Jay-Z serves as co-brand director for Budweiser Select and collaborates with the company on strategic marketing programs and creative ad development. He provides direction on brand programs and ads that appear on TV, radio, print, and high-profile events. He is a part-owner of the New Jersey Nets NBA team paying a reported $4.5 million for his share. He is interested in relocating the team to Brooklyn. In October 2005, he was reported in English media as considering buying a stake of Arsenal F.C., an English soccer team. He has also invested in a real estate development venture called J Hotels which recently acquired a $66 million mid-block parcel in Chelsea, New York. Jay-Z and his partners are contemplating constructing a high-end hotel or an art gallery building on the newly acquired site which has the potential to go up about twelve stories. Through his company Gain Global Investments Network LLC, had an interest estimated between 2 and 7% in the Aqueduct Entertainment Group (AEG) consortium which in January 2010 was awarded a contract to operate a 4,500 slot machine racino at the Aqueduct Race Track. Jay-Z became interested in the project after New York Governor David Paterson who awarded the contract said there had to be an affirmative action component to the ownership. Jay-Z initially approached Steve Wynn who was also bidding on the contract. On March 9, 2010, Jay-Z and Flake withdrew from the project and Paterson recused himself from further involvement.
Jay-Z’s Interview With The Wall Street Journal
Here are excerpts from an interview from The Wall Street Journal with Jay-Z in his office.
WSJ: This book puts a frame around your career. When did you really start thinking about how you wanted to present your legacy?
Jay-Z: You think about legacy before you even start. When a kid is practicing on the basketball court, it’s “5-4-3-2-1 and the crowd goes crazy!”
As you start realizing your dreams and it’s tangible, you think about it in a real way. But I think that emotion happens from the beginning, from record one.
The legacy, I think about that as I make the music, all the time. How can I make the best album of all time? You always fail. But every time I go up to bat, I’m thinking how can I make an album better than “Thriller.”
WSJ: I’ve talked to some of your friends who say that when you guys make personal career decisions, you’re taking into account how the decisions will move hip-hop culture forward overall. Can you give me an example?
Jay-Z: For us, this is the music that saved a generation. So there’s a big responsibility for those who it saved to make sure that thing is intact for the next generation. We’re the first generation that really took advantage of it, starting with Puff [Daddy] and Master P, guys who really made a name and became successful as entrepreneurs.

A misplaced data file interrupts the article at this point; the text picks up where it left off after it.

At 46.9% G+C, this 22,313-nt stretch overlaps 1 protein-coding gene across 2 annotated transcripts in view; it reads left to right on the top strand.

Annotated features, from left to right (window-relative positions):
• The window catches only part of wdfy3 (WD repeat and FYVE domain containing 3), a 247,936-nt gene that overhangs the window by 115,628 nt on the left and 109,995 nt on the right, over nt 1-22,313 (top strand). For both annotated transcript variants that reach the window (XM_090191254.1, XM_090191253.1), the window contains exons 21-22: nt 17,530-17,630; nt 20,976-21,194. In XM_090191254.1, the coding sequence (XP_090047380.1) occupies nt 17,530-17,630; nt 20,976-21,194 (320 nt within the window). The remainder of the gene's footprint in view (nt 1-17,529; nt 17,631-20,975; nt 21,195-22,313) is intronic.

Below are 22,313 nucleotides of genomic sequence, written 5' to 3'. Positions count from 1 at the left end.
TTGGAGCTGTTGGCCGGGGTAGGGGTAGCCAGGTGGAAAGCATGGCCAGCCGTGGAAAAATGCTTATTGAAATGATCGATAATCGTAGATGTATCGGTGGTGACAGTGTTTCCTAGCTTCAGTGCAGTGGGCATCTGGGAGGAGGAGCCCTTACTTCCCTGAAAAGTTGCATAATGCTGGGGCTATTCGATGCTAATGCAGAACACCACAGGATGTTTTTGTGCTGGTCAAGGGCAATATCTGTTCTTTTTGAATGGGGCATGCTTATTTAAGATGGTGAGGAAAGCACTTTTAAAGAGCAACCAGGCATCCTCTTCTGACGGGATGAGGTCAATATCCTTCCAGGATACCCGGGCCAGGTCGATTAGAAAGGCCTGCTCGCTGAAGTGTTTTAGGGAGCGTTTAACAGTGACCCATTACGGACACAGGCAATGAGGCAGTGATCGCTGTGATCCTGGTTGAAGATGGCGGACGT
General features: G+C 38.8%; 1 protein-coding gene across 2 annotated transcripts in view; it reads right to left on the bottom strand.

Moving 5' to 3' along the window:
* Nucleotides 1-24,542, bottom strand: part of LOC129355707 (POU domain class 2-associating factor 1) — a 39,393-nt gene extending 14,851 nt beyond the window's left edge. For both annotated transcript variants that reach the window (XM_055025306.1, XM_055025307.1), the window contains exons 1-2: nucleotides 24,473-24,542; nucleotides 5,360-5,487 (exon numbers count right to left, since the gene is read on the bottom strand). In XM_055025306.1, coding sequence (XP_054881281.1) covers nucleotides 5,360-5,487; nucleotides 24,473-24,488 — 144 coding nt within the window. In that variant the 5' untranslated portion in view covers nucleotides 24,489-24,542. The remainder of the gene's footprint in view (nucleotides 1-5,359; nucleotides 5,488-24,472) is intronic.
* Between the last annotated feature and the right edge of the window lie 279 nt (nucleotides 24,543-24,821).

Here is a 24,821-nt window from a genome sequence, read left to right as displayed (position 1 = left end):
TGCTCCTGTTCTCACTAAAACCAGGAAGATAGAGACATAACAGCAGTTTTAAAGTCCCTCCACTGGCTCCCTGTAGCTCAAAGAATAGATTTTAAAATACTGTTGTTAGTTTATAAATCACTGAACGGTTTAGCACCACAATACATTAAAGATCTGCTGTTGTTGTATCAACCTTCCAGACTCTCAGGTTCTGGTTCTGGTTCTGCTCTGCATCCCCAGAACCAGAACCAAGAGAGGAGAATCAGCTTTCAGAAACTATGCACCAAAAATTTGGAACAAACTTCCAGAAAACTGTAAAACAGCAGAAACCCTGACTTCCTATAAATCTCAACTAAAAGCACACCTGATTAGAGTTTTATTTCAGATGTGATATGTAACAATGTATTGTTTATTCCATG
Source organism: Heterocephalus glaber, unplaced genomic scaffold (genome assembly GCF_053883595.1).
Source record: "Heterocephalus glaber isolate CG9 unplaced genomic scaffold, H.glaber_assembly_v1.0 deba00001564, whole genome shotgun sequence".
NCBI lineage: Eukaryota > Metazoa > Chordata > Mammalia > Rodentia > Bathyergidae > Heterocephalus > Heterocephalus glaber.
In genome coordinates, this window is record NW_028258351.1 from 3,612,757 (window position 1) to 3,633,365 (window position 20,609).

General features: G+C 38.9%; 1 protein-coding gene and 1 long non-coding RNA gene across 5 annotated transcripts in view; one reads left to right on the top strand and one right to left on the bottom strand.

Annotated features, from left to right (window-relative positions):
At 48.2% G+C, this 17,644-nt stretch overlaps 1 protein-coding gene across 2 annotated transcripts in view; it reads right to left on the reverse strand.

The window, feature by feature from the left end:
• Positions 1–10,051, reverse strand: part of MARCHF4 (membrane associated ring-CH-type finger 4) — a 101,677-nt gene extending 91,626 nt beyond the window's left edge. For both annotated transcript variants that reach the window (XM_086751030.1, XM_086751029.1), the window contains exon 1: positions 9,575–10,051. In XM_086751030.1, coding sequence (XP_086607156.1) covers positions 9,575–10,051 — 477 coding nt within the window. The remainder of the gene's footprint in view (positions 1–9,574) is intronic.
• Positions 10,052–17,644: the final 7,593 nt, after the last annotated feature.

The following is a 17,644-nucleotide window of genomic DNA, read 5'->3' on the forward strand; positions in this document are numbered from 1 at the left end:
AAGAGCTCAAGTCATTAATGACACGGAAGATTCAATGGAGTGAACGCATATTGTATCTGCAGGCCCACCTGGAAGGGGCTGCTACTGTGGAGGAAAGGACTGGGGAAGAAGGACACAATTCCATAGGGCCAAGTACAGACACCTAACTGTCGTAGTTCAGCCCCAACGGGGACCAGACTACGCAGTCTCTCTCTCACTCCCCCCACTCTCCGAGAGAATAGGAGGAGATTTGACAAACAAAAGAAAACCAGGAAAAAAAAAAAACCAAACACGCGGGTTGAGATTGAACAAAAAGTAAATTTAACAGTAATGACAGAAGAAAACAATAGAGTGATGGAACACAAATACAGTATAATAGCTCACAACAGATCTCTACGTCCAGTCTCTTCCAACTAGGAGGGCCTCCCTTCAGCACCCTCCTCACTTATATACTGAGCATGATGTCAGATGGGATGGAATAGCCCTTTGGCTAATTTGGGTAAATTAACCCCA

Even more than that, when you’re under attack so much as a genre [as hip hop is], you’re forced to come together. But probably the last time we really came together on something was working for Obama, lending our voice and the people we had toward that campaign. Whether he does a great job or not is almost secondary to what it did for the dreams and the hopes of an entire race. Just based on that alone, it’s a success, the biggest we’ve had. Period. To date. It’s Martin Luther King’s dream realized. Tangible. In the flesh. You can shake his hand.
WSJ: What would you change about hip-hop if you could?
Jay-Z: We have to find our way back to true emotion. This is going to sound so sappy, but love is the only thing that stands the test of time. “The Miseducation of Lauryn Hill” was all about love. Andre 3000, “The Love Below.” Even NWA, at its core, that was about love for a neighborhood.
We’re chasing a lot of sounds now, but I’m not hearing anyone’s real voice. The emotion of where you are in your life. The mortgage scandal. People losing their jobs. I want to hear about that.
WSJ: What’s the most important decision you made along the way to help keep your career in your own hands?
Jay-Z: We got lucky. In the beginning we couldn’t get a deal. We had to work our own records in the beginning. It gave us a different way to negotiate when we came to the table. Most people get excited and take the first deal they’re offered. We had a little bit of success already, so we were stubborn enough to think that we could really do it at that point. They offered us a deal and we asked for a co-venture. That pretty much ensured that we’d have control from the beginning, from album one.
WSJ: You don’t hand out awards. Are there other things you say no to automatically?
Jay-Z: That doesn’t have anything to do with building the myth. I’m just uncomfortable speaking. I can do a stadium show for two hours and I’m in my comfort zone. But if you look at any of my acceptance speeches they’re maybe seven seconds. I want to get off the stage.
For more on his interview, check out The Wall Street Journal
Check out a video below of an exclusive Amazon.com interview with Jay-Z about his book “Decoded”
Jay drops some book knowledge in this exclusive interview for Amazon.com. He gives more detail about what we can expect from “Decoded” when it hits stores on November 16th.